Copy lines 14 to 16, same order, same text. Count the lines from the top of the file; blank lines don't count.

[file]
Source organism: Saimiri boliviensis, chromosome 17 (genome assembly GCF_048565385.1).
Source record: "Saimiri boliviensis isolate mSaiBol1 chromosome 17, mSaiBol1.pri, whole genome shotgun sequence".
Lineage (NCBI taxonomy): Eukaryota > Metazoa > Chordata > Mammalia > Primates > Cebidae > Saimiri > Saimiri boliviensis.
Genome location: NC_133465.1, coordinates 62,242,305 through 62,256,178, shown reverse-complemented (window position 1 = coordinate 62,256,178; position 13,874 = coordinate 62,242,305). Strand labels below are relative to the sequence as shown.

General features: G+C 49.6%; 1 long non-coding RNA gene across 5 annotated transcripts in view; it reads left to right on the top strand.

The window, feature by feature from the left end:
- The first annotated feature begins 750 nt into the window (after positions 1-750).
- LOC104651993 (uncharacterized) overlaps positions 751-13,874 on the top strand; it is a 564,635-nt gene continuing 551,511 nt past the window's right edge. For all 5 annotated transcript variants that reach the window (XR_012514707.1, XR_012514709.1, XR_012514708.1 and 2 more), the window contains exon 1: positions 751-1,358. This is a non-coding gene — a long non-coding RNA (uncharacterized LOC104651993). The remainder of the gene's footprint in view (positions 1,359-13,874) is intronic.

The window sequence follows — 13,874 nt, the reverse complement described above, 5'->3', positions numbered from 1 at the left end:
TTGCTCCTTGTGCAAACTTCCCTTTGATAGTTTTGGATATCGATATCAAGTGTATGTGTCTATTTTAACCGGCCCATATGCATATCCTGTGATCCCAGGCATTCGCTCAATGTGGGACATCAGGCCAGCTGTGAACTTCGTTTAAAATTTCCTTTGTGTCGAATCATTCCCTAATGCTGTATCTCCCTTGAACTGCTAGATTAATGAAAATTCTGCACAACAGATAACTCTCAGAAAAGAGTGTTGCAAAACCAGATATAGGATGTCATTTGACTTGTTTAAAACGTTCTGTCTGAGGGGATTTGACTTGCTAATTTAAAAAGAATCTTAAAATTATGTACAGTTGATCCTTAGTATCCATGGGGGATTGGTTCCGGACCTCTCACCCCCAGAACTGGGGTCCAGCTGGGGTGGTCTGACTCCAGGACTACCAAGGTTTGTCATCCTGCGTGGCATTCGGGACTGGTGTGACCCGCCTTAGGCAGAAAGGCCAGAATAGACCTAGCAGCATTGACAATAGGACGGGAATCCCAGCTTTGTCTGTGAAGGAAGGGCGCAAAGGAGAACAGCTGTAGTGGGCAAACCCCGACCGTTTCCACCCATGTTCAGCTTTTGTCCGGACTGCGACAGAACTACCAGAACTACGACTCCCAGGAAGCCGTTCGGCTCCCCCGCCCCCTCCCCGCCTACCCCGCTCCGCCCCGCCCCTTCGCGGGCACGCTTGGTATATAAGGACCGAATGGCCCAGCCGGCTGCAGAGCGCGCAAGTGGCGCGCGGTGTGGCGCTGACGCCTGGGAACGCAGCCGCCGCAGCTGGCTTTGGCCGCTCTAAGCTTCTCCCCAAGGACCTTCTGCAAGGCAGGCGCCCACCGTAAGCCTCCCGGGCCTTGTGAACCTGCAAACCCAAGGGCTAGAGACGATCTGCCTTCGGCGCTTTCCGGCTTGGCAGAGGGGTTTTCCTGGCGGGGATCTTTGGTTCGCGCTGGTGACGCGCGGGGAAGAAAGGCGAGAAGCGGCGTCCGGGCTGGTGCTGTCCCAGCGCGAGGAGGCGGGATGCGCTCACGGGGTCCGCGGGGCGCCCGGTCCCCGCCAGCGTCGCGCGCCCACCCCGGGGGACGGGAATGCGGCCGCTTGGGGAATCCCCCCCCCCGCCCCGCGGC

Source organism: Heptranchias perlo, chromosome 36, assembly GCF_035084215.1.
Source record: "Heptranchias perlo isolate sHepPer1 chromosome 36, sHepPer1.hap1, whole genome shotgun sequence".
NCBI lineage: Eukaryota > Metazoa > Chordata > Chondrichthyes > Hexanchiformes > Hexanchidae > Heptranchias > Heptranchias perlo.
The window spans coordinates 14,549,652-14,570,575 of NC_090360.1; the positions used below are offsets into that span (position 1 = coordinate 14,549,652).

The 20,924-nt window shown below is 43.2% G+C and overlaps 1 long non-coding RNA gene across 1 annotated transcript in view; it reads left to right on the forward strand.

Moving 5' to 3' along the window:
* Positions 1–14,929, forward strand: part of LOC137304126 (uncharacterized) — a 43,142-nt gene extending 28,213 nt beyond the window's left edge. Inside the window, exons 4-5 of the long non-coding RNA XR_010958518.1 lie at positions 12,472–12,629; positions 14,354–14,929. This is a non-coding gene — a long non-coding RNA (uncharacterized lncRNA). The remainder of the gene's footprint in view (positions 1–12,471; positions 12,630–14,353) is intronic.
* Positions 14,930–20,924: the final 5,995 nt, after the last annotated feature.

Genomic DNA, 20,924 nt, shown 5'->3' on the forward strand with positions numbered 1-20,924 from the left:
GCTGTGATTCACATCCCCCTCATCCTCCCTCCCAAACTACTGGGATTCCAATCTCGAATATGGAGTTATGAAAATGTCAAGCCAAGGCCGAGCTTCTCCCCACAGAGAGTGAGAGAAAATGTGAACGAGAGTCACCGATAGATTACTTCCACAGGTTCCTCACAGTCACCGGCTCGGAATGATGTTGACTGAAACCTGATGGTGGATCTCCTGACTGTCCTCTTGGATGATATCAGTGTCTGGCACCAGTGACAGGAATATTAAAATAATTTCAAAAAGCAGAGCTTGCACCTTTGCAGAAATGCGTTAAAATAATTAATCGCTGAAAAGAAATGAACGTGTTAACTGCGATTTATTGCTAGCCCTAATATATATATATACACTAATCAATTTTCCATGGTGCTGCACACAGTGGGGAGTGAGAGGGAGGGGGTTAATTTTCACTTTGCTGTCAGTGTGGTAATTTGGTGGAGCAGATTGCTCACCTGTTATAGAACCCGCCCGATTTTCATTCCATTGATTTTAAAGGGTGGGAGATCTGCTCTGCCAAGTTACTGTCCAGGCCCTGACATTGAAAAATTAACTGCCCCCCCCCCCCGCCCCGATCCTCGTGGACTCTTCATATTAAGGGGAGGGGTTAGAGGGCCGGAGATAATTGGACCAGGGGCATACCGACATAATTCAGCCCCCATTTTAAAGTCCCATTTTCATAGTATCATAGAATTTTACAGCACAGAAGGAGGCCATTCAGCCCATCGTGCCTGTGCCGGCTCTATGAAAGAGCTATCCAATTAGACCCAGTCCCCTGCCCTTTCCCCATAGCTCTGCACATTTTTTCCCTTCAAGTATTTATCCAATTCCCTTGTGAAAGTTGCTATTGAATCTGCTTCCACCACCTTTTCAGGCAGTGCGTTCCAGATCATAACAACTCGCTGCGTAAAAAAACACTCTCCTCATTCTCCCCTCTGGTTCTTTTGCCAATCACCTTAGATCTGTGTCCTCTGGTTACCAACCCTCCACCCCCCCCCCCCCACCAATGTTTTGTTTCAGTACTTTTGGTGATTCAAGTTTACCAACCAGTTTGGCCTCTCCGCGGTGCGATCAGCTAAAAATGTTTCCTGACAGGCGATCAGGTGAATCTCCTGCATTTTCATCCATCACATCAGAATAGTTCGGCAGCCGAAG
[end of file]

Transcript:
The window spans coordinates 14,549,652-14,570,575 of NC_090360.1; the positions used below are offsets into that span (position 1 = coordinate 14,549,652).

The 20,924-nt window shown below is 43.2% G+C and overlaps 1 long non-coding RNA gene across 1 annotated transcript in view; it reads left to right on the forward strand.

Moving 5' to 3' along the window: